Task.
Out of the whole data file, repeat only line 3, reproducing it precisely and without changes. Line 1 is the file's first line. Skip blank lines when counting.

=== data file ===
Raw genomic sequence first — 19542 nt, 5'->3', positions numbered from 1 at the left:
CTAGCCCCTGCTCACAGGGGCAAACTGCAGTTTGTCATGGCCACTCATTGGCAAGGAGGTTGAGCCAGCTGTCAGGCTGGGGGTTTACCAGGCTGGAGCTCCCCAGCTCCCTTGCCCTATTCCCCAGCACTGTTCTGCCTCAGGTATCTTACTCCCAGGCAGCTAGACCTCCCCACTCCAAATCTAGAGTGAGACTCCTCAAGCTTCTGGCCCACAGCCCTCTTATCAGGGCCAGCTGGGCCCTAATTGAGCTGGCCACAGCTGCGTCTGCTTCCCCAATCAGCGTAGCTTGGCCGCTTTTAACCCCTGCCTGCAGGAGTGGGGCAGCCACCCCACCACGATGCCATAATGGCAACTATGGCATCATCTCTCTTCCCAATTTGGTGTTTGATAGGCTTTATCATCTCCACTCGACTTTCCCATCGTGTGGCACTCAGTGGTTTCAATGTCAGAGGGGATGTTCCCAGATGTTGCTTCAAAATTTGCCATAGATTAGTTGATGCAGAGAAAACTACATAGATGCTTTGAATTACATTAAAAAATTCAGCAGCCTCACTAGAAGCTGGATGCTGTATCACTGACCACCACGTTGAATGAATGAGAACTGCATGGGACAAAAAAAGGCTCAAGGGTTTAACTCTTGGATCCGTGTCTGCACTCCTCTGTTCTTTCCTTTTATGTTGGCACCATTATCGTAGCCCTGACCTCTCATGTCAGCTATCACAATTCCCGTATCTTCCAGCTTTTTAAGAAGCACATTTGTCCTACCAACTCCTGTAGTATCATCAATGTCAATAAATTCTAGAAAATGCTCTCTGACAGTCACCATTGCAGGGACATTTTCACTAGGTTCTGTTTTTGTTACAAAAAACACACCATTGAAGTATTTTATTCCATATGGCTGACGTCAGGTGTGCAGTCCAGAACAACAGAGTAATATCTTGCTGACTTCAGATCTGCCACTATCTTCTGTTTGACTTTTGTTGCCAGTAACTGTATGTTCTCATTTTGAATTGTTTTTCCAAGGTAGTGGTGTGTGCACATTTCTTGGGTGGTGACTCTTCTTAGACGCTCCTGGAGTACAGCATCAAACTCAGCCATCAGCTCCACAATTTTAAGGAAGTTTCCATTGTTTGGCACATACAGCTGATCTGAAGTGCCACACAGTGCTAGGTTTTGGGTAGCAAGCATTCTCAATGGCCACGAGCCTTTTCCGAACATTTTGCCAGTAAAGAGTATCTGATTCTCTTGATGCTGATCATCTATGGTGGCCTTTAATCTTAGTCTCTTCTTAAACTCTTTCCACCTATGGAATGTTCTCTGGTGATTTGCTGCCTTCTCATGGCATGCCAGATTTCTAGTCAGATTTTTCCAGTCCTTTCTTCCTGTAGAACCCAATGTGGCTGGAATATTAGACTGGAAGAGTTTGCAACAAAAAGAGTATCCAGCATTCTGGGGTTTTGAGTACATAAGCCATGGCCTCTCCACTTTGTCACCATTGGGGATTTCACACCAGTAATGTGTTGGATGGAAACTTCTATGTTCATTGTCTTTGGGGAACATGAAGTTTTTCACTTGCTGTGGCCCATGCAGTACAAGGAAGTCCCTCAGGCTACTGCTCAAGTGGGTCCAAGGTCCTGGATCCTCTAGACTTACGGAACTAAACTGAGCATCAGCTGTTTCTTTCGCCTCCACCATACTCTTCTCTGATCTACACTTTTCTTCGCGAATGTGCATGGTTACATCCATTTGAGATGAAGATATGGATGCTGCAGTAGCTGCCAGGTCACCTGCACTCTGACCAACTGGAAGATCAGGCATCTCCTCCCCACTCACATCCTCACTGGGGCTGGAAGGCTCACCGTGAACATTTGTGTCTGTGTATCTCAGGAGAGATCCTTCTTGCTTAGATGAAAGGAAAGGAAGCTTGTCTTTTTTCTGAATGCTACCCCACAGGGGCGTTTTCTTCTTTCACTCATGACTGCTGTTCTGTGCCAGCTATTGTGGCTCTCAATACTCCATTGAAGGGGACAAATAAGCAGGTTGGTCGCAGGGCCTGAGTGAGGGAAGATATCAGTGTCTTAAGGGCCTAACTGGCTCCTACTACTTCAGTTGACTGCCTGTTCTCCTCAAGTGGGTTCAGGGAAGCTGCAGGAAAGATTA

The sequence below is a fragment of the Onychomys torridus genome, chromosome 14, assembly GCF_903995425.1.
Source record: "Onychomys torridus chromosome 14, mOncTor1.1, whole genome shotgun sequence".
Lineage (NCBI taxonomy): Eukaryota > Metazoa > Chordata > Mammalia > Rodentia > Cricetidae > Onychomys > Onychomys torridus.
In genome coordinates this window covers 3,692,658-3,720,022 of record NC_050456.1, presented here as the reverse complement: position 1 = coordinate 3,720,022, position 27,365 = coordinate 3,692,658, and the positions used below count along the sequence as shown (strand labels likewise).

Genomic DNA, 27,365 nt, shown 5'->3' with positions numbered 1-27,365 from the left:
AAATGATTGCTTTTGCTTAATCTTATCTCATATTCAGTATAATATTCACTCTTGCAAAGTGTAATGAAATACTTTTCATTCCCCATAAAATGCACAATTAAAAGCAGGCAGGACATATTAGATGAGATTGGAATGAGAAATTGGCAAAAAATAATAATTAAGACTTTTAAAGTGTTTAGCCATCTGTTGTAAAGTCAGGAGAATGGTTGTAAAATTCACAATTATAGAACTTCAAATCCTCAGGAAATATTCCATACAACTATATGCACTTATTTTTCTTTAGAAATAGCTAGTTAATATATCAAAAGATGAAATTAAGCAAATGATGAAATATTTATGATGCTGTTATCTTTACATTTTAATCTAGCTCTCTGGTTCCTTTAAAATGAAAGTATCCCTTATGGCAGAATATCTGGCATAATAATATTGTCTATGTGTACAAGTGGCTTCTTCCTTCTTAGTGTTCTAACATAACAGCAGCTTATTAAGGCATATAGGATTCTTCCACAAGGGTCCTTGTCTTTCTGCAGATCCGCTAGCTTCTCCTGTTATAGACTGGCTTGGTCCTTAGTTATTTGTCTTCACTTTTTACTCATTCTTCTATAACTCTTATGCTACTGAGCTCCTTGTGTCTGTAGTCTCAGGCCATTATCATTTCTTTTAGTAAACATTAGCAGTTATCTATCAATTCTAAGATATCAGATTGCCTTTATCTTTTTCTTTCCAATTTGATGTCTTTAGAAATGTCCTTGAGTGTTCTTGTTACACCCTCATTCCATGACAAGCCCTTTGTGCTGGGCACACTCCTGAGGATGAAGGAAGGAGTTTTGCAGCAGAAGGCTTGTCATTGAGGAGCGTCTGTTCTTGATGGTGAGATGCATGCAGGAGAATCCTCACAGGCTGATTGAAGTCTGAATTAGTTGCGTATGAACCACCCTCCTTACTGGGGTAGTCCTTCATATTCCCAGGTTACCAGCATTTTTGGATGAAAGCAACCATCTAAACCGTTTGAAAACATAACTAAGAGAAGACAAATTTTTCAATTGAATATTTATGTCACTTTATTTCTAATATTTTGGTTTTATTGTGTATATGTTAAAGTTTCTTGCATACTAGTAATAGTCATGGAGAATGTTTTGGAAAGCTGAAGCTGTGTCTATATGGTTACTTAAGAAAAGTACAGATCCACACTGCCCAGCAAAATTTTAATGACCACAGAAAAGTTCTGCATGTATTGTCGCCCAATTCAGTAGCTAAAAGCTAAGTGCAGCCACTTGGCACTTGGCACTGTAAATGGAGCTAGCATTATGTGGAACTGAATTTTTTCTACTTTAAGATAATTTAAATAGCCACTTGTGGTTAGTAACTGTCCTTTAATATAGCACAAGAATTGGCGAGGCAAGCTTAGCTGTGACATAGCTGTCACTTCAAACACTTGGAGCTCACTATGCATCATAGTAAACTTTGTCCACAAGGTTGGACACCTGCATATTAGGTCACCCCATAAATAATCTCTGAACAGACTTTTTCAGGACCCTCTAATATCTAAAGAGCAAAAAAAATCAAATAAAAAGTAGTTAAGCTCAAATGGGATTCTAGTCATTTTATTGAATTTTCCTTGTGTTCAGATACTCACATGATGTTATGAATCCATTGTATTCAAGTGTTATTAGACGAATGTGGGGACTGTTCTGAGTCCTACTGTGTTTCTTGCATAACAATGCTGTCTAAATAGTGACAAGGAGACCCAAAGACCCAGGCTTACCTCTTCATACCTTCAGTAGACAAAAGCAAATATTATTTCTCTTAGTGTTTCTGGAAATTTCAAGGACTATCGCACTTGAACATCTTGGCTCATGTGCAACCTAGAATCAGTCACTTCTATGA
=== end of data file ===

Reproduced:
The sequence below is a fragment of the Onychomys torridus genome, chromosome 14, assembly GCF_903995425.1.